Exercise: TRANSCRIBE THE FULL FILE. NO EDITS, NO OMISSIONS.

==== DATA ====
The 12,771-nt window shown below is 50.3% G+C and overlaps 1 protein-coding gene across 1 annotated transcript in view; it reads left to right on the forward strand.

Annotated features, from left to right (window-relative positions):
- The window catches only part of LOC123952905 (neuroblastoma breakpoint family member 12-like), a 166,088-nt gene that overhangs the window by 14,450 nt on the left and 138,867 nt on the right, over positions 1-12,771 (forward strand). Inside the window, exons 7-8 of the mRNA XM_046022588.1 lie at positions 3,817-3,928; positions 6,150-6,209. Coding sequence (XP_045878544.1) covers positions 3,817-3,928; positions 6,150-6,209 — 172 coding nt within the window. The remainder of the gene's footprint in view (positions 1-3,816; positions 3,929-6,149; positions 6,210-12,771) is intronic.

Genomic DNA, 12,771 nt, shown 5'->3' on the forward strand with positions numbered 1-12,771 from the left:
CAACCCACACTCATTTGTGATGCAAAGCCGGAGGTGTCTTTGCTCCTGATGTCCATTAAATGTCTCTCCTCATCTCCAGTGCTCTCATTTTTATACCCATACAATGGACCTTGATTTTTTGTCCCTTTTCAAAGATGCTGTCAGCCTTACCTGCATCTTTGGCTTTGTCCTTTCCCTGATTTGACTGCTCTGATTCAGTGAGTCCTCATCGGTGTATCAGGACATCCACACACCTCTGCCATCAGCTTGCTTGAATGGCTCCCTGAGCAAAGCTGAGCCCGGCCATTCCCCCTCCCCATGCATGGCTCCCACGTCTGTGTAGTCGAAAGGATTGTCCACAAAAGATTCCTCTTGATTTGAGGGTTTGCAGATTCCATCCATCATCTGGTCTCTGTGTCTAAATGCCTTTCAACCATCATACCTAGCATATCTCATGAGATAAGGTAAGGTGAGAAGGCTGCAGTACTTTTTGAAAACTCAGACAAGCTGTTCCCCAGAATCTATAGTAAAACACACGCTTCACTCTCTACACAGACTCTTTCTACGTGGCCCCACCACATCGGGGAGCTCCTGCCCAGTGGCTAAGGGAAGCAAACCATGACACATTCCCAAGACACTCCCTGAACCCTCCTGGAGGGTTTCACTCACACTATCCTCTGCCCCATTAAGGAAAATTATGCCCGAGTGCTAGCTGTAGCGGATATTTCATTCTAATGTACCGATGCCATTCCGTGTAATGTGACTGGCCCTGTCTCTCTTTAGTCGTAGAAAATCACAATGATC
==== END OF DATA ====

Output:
The 12,771-nt window shown below is 50.3% G+C and overlaps 1 protein-coding gene across 1 annotated transcript in view; it reads left to right on the forward strand.

Annotated features, from left to right (window-relative positions):
- The window catches only part of LOC123952905 (neuroblastoma breakpoint family member 12-like), a 166,088-nt gene that overhangs the window by 14,450 nt on the left and 138,867 nt on the right, over positions 1-12,771 (forward strand). Inside the window, exons 7-8 of the mRNA XM_046022588.1 lie at positions 3,817-3,928; positions 6,150-6,209. Coding sequence (XP_045878544.1) covers positions 3,817-3,928; positions 6,150-6,209 — 172 coding nt within the window. The remainder of the gene's footprint in view (positions 1-3,816; positions 3,929-6,149; positions 6,210-12,771) is intronic.

Genomic DNA, 12,771 nt, shown 5'->3' on the forward strand with positions numbered 1-12,771 from the left:
CAACCCACACTCATTTGTGATGCAAAGCCGGAGGTGTCTTTGCTCCTGATGTCCATTAAATGTCTCTCCTCATCTCCAGTGCTCTCATTTTTATACCCATACAATGGACCTTGATTTTTTGTCCCTTTTCAAAGATGCTGTCAGCCTTACCTGCATCTTTGGCTTTGTCCTTTCCCTGATTTGACTGCTCTGATTCAGTGAGTCCTCATCGGTGTATCAGGACATCCACACACCTCTGCCATCAGCTTGCTTGAATGGCTCCCTGAGCAAAGCTGAGCCCGGCCATTCCCCCTCCCCATGCATGGCTCCCACGTCTGTGTAGTCGAAAGGATTGTCCACAAAAGATTCCTCTTGATTTGAGGGTTTGCAGATTCCATCCATCATCTGGTCTCTGTGTCTAAATGCCTTTCAACCATCATACCTAGCATATCTCATGAGATAAGGTAAGGTGAGAAGGCTGCAGTACTTTTTGAAAACTCAGACAAGCTGTTCCCCAGAATCTATAGTAAAACACACGCTTCACTCTCTACACAGACTCTTTCTACGTGGCCCCACCACATCGGGGAGCTCCTGCCCAGTGGCTAAGGGAAGCAAACCATGACACATTCCCAAGACACTCCCTGAACCCTCCTGGAGGGTTTCACTCACACTATCCTCTGCCCCATTAAGGAAAATTATGCCCGAGTGCTAGCTGTAGCGGATATTTCATTCTAATGTACCGATGCCATTCCGTGTAATGTGACTGGCCCTGTCTCTCTTTAGTCGTAGAAAATCACAATGATC